After performing annual reviews of each faculty member in the department, chairpersons are asked to provide the Dean’s Office with salary recommendations for the coming academic year. These recommendations are generally due in January or early February.
The standard increase should be recommended for faculty members meeting the high expectations appropriate to Notre Dame as an international teaching-and-research university. No increase or a less-than-standard increase should be recommended for any faculty member who is not meeting expectations. Additional adjustments should be recommended where the chair believes there are equity concerns or extraordinary merit. Each year, the University Budget Group determines the standard faculty raise pool. Additional funding is reserved at the decanal level for three purposes: first, for promotions; second, for persons who have performed in truly distinctive ways during the past year (adjustments for extraordinary performance); and third, for persons whose salaries over time have not kept pace with their performance (equity/excellence adjustments).
Chairpersons should base their recommendations on fair and thorough evaluations of a faculty member’s performance over the past year. Even if a committee or the CAP is involved in the annual review, only a chairperson may make salary recommendations. Recommendations should be submitted in advance of the scheduled salary meeting and should provide enough narrative background (e.g., number of publications or performances, venues, quantitative and qualitative information on teaching, some indication of the quality of departmental citizenship) to justify recommendations. In order to provide a check for general impressions, many chairs assign to each of the three areas appropriate percentages and then develop for each area an appropriate rating on a scale, which might include such categories as superior, excellent, very good, standard (good), substandard, and unacceptable.
Here is one model: Begin by listing the assigned weights for all faculty, e.g., teaching, research, and service at 40%, 40%, 20% or 45%, 45%, 10%. Make sure that the percentages are correct. For example, a DUS with a two-course reduction might be evaluated by 20%, 40%, 40%. A tenured faculty member on leave for one of the semesters under consideration might be evaluated on a 20%, 70%, 10% basis. A long-term associate professor who teaches an extra course in lieu of research might be evaluated by 60%, 20%, 20%. Assign a numerical value to each of the six categories above for the performance of each faculty in the three areas (superior=5, excellent=4, very good=3, standard=2, substandard=1, and unacceptable=0). You may wish to work through each area separately rather than to work through the list by faculty. This will give the chairperson a clearer lens for making comparative judgments about performance in each area. Multiply the number of the score by the percentage of the weight of that area for each individual faculty member. The factor that you use to multiply is the percentage that you have assigned: 40%=.4, 20%=.2, etc. Remember that the total of the factors by which you multiply must add up to 1, e.g., .4 + .4 + .2=1, .45 + .45 + .1=1, .4 + .2 + .4=1, or .7 + .2 + .1=1. Once you have multiplied the numbers, add the total for all three and list the faculty in a descending order on a scale of 5 to 0. It is a good idea to do this solely by the numbers at first. Once you have established your list, work through it carefully and ask if there are any surprises. Work through any surprises to make sure that the evaluation has been fair and impartial.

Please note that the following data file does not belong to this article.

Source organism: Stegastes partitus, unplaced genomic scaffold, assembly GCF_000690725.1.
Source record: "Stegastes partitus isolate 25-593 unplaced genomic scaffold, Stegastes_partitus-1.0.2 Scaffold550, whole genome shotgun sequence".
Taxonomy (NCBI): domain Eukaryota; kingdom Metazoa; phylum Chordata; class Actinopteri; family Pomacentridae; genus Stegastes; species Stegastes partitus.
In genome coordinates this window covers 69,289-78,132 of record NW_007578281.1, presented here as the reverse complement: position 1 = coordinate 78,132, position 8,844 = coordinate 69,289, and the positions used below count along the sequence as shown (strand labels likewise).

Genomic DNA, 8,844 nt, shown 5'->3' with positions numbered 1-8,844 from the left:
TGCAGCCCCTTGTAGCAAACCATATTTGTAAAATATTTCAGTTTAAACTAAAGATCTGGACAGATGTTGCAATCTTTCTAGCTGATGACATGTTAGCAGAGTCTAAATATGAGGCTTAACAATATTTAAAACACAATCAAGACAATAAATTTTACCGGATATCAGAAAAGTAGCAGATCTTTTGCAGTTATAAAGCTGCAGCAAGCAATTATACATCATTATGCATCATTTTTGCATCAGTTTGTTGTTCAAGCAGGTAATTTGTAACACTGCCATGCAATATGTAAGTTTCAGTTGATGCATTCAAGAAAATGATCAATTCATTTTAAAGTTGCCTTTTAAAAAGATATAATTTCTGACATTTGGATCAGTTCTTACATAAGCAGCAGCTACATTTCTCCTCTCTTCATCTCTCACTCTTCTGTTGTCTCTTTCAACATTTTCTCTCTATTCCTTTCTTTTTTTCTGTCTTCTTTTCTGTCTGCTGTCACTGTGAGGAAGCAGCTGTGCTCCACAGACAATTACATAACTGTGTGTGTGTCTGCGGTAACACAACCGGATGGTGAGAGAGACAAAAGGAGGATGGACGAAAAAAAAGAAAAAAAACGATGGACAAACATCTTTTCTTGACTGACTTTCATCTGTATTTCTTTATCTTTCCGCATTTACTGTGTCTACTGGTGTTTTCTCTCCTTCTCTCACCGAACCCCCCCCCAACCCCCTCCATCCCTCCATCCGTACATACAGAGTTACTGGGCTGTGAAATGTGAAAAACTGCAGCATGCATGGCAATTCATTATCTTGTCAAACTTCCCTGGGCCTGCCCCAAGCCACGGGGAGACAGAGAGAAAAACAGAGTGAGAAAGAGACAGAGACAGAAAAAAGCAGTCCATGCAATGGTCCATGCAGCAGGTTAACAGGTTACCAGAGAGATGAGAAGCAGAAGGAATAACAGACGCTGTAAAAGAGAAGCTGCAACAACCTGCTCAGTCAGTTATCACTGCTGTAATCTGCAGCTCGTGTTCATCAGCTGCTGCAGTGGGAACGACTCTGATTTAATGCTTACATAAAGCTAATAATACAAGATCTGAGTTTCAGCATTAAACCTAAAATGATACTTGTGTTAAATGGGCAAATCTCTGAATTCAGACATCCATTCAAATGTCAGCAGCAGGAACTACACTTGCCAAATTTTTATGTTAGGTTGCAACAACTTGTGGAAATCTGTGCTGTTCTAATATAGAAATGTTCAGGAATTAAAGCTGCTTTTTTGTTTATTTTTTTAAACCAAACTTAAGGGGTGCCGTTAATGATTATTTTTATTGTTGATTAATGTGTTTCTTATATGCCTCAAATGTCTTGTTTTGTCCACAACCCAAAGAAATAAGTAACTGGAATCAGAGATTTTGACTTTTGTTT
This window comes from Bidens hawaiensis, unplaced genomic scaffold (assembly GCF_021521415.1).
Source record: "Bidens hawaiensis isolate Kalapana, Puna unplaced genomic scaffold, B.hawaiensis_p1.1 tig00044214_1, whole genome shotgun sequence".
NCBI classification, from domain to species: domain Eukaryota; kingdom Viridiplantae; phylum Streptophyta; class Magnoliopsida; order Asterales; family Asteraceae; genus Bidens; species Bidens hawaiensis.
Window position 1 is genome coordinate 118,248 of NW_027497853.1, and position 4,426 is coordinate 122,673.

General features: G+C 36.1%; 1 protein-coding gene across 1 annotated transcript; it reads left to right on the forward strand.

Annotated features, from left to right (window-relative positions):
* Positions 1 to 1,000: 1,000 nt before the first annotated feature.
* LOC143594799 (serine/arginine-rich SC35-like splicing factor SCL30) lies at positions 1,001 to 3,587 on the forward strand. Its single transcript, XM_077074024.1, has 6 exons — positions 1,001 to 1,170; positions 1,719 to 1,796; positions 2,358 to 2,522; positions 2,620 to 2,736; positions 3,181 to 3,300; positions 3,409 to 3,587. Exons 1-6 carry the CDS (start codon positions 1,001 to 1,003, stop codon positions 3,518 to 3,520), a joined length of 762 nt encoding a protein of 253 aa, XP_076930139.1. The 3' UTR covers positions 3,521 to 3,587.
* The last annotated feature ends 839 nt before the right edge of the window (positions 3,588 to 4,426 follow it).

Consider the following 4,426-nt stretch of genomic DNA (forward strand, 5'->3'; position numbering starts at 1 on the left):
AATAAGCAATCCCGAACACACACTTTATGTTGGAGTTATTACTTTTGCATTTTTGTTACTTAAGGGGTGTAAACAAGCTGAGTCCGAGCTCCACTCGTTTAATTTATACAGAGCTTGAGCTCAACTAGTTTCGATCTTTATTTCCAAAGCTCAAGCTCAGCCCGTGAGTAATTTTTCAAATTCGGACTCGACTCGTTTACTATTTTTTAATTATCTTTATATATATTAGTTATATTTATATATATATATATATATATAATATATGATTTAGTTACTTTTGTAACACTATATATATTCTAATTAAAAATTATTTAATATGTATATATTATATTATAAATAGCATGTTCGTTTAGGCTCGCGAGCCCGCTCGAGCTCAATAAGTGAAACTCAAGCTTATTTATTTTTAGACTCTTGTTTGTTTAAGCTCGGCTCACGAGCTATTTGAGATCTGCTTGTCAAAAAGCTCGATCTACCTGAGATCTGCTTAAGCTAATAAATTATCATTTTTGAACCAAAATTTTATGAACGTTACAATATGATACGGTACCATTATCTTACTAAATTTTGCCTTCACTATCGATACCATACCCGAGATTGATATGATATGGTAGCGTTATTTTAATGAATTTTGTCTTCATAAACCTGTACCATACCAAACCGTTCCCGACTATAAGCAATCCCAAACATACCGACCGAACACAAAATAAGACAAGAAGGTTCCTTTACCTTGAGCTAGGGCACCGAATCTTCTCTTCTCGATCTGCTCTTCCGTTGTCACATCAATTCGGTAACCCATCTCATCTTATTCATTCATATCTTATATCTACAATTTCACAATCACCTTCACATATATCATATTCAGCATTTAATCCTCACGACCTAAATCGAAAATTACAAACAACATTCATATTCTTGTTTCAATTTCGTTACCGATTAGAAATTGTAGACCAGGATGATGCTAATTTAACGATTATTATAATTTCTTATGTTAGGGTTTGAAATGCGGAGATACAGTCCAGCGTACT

Here is an example of the exercise. If we take the four scenarios above, we would have the following. Remember % = percentage of the weight in the evaluation, S=score, and WS=weighted score. For the sake of the evaluation, we will use different scores since faculty will likely score differently.
|Faculty||Research %||S||WS||Teaching %||S||WS||Service %||S||WS||Total|